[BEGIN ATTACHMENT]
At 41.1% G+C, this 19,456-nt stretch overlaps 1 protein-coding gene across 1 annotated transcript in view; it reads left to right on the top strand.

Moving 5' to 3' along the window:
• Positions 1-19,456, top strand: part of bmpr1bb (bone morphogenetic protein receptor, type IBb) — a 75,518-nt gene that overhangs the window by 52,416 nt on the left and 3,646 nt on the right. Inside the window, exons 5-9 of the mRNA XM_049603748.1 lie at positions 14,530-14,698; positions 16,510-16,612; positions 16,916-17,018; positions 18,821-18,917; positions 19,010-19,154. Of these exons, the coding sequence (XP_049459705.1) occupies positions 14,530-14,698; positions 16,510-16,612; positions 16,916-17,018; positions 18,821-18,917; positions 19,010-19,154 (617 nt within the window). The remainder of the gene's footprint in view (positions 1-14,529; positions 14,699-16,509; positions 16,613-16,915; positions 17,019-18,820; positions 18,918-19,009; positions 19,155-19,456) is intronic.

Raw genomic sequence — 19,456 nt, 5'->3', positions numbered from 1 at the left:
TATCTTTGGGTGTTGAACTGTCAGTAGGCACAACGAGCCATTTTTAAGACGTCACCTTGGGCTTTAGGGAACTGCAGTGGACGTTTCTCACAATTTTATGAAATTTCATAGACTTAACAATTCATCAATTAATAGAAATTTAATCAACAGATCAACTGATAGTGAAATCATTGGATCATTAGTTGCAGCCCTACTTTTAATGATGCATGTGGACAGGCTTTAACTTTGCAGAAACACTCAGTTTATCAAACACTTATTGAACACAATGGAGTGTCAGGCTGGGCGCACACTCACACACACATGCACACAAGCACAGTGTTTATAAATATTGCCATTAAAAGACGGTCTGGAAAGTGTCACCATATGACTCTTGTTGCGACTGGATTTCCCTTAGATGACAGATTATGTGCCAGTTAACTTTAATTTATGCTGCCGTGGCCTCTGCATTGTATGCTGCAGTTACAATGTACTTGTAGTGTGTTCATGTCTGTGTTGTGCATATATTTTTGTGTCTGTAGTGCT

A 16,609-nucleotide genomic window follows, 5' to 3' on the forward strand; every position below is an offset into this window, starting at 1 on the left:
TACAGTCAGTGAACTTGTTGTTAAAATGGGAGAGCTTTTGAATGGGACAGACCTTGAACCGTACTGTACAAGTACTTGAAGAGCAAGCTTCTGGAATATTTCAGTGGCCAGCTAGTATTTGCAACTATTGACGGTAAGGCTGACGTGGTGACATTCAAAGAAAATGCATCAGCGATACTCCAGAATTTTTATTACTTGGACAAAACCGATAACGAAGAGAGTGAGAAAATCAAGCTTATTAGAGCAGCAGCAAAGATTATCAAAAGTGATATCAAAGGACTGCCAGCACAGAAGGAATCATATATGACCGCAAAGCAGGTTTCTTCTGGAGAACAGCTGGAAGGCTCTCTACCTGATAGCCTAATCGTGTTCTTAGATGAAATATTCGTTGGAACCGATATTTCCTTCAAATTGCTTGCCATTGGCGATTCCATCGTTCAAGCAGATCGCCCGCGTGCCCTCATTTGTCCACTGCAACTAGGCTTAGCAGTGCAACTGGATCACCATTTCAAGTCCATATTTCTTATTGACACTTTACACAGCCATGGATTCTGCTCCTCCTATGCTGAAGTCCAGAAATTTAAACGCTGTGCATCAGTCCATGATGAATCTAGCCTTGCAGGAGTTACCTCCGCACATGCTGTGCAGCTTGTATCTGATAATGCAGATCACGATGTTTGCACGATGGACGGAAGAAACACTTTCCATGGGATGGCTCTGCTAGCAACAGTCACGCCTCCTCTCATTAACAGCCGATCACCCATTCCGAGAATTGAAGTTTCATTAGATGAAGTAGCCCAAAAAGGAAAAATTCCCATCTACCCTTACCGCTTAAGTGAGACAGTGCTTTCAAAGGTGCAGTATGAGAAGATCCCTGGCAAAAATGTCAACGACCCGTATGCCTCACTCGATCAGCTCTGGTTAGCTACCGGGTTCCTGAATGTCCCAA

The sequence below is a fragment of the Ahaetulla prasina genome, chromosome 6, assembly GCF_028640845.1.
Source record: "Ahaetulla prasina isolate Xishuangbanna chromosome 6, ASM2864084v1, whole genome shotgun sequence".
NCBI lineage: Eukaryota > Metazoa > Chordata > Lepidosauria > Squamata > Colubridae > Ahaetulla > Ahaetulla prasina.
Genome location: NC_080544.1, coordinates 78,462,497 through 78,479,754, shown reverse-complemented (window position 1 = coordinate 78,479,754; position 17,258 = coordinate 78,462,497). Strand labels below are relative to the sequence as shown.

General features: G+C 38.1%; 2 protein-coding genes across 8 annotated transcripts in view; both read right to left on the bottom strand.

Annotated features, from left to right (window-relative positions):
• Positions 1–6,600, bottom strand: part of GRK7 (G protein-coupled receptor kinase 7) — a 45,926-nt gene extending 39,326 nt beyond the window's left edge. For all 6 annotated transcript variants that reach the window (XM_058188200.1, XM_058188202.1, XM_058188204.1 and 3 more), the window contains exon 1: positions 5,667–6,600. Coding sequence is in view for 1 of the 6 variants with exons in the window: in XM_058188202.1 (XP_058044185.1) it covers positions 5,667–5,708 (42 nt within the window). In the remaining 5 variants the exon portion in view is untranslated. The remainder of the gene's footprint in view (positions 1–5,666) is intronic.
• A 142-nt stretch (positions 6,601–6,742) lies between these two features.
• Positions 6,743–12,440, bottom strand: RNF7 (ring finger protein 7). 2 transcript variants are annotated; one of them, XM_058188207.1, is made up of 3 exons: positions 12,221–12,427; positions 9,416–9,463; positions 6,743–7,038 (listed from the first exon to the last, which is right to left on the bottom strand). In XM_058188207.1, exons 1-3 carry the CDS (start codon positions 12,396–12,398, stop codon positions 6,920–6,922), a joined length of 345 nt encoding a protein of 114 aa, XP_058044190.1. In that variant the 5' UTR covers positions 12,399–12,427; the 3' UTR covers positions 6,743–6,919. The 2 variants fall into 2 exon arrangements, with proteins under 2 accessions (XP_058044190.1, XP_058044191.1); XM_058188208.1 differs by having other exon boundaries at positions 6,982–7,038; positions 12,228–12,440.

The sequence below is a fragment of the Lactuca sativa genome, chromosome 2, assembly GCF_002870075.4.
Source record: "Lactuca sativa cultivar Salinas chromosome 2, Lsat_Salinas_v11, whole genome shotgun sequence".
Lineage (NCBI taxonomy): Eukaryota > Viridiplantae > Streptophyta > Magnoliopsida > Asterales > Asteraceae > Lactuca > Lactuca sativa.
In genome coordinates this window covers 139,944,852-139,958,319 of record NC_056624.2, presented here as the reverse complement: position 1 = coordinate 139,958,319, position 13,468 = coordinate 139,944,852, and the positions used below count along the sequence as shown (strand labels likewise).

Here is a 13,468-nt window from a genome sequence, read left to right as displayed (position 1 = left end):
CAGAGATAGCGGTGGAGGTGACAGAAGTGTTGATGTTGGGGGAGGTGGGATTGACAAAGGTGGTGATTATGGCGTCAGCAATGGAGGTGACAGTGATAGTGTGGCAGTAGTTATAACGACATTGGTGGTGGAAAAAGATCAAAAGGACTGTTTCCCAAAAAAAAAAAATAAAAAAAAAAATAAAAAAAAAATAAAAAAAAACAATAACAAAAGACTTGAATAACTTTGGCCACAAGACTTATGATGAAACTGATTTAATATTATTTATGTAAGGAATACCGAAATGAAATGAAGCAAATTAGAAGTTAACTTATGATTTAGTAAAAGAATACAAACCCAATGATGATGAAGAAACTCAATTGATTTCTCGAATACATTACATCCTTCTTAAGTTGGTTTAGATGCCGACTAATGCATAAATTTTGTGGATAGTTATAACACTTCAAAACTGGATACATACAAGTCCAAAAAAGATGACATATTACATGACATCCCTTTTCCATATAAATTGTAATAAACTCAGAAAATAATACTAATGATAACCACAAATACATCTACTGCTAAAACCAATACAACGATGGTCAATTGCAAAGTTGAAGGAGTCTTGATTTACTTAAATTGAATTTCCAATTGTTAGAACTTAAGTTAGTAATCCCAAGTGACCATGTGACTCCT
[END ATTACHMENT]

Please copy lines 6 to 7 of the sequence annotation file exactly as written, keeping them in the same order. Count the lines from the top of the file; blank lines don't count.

A 16,609-nucleotide genomic window follows, 5' to 3' on the forward strand; every position below is an offset into this window, starting at 1 on the left:
TACAGTCAGTGAACTTGTTGTTAAAATGGGAGAGCTTTTGAATGGGACAGACCTTGAACCGTACTGTACAAGTACTTGAAGAGCAAGCTTCTGGAATATTTCAGTGGCCAGCTAGTATTTGCAACTATTGACGGTAAGGCTGACGTGGTGACATTCAAAGAAAATGCATCAGCGATACTCCAGAATTTTTATTACTTGGACAAAACCGATAACGAAGAGAGTGAGAAAATCAAGCTTATTAGAGCAGCAGCAAAGATTATCAAAAGTGATATCAAAGGACTGCCAGCACAGAAGGAATCATATATGACCGCAAAGCAGGTTTCTTCTGGAGAACAGCTGGAAGGCTCTCTACCTGATAGCCTAATCGTGTTCTTAGATGAAATATTCGTTGGAACCGATATTTCCTTCAAATTGCTTGCCATTGGCGATTCCATCGTTCAAGCAGATCGCCCGCGTGCCCTCATTTGTCCACTGCAACTAGGCTTAGCAGTGCAACTGGATCACCATTTCAAGTCCATATTTCTTATTGACACTTTACACAGCCATGGATTCTGCTCCTCCTATGCTGAAGTCCAGAAATTTAAACGCTGTGCATCAGTCCATGATGAATCTAGCCTTGCAGGAGTTACCTCCGCACATGCTGTGCAGCTTGTATCTGATAATGCAGATCACGATGTTTGCACGATGGACGGAAGAAACACTTTCCATGGGATGGCTCTGCTAGCAACAGTCACGCCTCCTCTCATTAACAGCCGATCACCCATTCCGAGAATTGAAGTTTCATTAGATGAAGTAGCCCAAAAAGGAAAAATTCCCATCTACCCTTACCGCTTAAGTGAGACAGTGCTTTCAAAGGTGCAGTATGAGAAGATCCCTGGCAAAAATGTCAACGACCCGTATGCCTCACTCGATCAGCTCTGGTTAGCTACCGGGTTCCTGAATGTCCCAA